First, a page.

Sunday, August 18, 2019

Exploring Earth Creationist Claims for the Age of the Earth :: Creationism Science Essays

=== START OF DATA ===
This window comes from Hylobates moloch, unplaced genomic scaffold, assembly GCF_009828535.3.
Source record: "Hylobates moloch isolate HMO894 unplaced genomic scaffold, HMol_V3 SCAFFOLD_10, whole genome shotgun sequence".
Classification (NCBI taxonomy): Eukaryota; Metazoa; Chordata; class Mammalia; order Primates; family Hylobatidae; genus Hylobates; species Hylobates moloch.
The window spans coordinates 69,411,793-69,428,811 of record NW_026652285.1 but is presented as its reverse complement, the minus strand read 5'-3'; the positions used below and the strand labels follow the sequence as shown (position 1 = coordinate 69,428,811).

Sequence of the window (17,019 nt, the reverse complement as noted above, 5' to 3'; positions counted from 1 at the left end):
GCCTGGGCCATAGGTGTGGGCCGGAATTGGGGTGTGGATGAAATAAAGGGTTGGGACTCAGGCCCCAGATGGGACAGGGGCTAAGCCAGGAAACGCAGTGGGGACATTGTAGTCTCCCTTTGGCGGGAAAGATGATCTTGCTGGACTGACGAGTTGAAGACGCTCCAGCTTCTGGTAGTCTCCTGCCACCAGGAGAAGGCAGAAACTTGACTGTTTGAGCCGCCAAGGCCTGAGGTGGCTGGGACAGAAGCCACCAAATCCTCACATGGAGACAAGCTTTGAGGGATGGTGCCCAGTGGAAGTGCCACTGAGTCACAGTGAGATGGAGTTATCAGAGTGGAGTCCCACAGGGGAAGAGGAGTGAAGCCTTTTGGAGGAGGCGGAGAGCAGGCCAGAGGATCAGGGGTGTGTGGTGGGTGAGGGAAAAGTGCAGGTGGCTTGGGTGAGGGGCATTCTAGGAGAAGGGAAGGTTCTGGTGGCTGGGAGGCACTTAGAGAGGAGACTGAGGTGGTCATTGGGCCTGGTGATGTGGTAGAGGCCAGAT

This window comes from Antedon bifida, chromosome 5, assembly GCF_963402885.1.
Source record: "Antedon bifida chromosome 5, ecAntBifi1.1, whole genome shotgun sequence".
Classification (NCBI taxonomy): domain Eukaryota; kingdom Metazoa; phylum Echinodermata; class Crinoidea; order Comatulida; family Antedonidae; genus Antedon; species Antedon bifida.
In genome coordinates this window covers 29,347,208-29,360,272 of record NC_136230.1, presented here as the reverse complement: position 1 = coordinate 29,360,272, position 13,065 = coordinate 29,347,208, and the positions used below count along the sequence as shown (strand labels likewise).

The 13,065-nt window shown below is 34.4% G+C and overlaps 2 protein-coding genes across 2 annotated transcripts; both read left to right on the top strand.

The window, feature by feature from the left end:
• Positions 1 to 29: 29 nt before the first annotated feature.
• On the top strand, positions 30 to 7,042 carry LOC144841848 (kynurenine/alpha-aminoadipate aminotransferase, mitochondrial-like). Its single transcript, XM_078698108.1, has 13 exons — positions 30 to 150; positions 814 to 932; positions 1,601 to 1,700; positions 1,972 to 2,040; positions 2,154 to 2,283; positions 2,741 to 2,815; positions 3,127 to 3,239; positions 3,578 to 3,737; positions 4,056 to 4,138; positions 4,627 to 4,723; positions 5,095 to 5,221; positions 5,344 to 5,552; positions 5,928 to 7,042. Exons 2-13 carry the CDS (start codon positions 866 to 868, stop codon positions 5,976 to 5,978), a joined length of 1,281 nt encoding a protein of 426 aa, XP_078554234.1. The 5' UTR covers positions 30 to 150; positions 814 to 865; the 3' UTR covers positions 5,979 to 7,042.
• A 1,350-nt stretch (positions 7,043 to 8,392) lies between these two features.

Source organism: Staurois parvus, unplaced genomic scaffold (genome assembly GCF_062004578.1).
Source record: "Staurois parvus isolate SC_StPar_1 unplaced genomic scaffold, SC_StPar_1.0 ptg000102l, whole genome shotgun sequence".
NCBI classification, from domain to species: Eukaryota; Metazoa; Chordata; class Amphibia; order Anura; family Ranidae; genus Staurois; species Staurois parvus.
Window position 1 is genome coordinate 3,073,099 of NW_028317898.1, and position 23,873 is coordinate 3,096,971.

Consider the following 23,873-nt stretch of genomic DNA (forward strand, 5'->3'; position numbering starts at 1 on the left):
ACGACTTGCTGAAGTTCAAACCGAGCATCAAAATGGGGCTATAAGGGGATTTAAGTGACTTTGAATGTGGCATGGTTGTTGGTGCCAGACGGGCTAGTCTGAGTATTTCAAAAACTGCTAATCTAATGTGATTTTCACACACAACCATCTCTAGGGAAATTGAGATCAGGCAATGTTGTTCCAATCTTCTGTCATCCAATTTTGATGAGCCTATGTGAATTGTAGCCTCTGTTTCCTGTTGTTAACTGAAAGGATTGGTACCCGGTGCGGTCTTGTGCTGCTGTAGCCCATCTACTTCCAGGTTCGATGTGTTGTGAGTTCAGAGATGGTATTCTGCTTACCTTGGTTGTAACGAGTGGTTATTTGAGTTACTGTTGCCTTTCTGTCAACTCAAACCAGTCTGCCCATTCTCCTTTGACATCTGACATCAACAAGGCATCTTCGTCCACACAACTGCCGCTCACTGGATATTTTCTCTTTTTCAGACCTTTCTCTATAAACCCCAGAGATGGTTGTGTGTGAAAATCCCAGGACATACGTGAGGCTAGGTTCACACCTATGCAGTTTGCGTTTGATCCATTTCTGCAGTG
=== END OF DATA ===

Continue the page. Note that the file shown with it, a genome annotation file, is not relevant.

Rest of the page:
The relative age of the earth is not often seen as a topic of controversy. Much of the scientific data published in school textbooks and taught to students indicate an age on the order of billions of years. Radiometric dating, as well as geological rock studies, have been used as evidence to support such a large expanse of time. However, a small but determined minority, mostly composed of fundamentalist Christians, has been vehemently challenging this age. These so-called â€Å"creation-scientists† have disputed the evidence in support of a young earth. They have added their own measurements and observations, as well as interpreted other scientists’ data, in an attempt to convince others of the possibility and ultimately, the â€Å"truth† of a young earth, one that is no more than 6,000 to 10,000 years old. The young earth idea has its roots in the Bible. If the lineages and families were traced back from known dates in the not-to-distant past, the creation of the world by the eternal Creator would have been around 4000 B.C. Because these creationists call their endeavors scientific, the question arises as to their method for making the claim of a young earth. Creation-science discussions of the age of the earth usually contain several standard items. The first is usually a criticism of the standard evolutionist methods for age determination, radiometric dating. Radiometric dating is the process of determining the age of a substance based on the ratio of isotopes in a given sample. The number of protons in the nucleus of an atom defines a particular element. However, the number of neutrons in the nucleus can vary, giving rise to different isotopes of the same element. Some of these isotopes are stable, while others are not. These unstable isotopes radioactively decay to more stable, often lighter elements, called daughter atoms, thereby releasing energy in the form of high-energy particles or electromagnetic waves. A particular isotope will have a characteristic half-life, based on the time that it takes for half of the population of the isotope to decay into the daughter elements.

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